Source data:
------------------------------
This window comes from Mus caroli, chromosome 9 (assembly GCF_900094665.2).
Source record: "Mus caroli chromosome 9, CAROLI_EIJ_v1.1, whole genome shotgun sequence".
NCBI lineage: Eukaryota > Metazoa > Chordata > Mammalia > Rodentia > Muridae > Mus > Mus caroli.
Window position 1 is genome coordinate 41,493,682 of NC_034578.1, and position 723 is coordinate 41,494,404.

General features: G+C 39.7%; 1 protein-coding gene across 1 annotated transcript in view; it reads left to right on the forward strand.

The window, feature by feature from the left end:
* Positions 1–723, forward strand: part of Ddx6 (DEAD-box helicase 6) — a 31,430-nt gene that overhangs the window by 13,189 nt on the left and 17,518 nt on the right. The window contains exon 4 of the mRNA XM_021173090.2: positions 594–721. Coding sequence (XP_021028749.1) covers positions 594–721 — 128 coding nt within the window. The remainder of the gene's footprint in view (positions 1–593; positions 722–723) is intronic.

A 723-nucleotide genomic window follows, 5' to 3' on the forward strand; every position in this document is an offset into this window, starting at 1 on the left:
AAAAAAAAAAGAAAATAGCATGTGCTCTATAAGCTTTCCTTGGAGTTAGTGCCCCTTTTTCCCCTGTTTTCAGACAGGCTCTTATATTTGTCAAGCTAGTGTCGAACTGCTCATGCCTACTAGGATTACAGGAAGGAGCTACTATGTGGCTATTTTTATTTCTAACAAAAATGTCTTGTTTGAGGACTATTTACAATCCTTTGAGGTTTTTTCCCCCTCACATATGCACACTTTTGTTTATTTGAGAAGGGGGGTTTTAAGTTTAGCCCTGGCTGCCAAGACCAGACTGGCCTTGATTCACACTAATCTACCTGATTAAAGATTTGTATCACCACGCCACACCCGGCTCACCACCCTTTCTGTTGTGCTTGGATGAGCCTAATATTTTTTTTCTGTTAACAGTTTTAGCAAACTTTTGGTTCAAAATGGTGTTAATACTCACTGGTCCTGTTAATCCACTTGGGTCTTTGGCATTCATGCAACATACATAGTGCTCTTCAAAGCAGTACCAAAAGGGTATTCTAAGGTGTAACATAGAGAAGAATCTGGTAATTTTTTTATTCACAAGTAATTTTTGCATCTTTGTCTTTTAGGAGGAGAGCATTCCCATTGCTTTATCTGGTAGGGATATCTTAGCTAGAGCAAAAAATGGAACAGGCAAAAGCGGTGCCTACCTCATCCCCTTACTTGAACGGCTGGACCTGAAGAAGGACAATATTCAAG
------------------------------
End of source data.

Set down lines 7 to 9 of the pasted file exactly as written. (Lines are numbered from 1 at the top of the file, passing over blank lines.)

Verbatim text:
* Positions 1–723, forward strand: part of Ddx6 (DEAD-box helicase 6) — a 31,430-nt gene that overhangs the window by 13,189 nt on the left and 17,518 nt on the right. The window contains exon 4 of the mRNA XM_021173090.2: positions 594–721. Coding sequence (XP_021028749.1) covers positions 594–721 — 128 coding nt within the window. The remainder of the gene's footprint in view (positions 1–593; positions 722–723) is intronic.

A 723-nucleotide genomic window follows, 5' to 3' on the forward strand; every position in this document is an offset into this window, starting at 1 on the left:
AAAAAAAAAAGAAAATAGCATGTGCTCTATAAGCTTTCCTTGGAGTTAGTGCCCCTTTTTCCCCTGTTTTCAGACAGGCTCTTATATTTGTCAAGCTAGTGTCGAACTGCTCATGCCTACTAGGATTACAGGAAGGAGCTACTATGTGGCTATTTTTATTTCTAACAAAAATGTCTTGTTTGAGGACTATTTACAATCCTTTGAGGTTTTTTCCCCCTCACATATGCACACTTTTGTTTATTTGAGAAGGGGGGTTTTAAGTTTAGCCCTGGCTGCCAAGACCAGACTGGCCTTGATTCACACTAATCTACCTGATTAAAGATTTGTATCACCACGCCACACCCGGCTCACCACCCTTTCTGTTGTGCTTGGATGAGCCTAATATTTTTTTTCTGTTAACAGTTTTAGCAAACTTTTGGTTCAAAATGGTGTTAATACTCACTGGTCCTGTTAATCCACTTGGGTCTTTGGCATTCATGCAACATACATAGTGCTCTTCAAAGCAGTACCAAAAGGGTATTCTAAGGTGTAACATAGAGAAGAATCTGGTAATTTTTTTATTCACAAGTAATTTTTGCATCTTTGTCTTTTAGGAGGAGAGCATTCCCATTGCTTTATCTGGTAGGGATATCTTAGCTAGAGCAAAAAATGGAACAGGCAAAAGCGGTGCCTACCTCATCCCCTTACTTGAACGGCTGGACCTGAAGAAGGACAATATTCAAG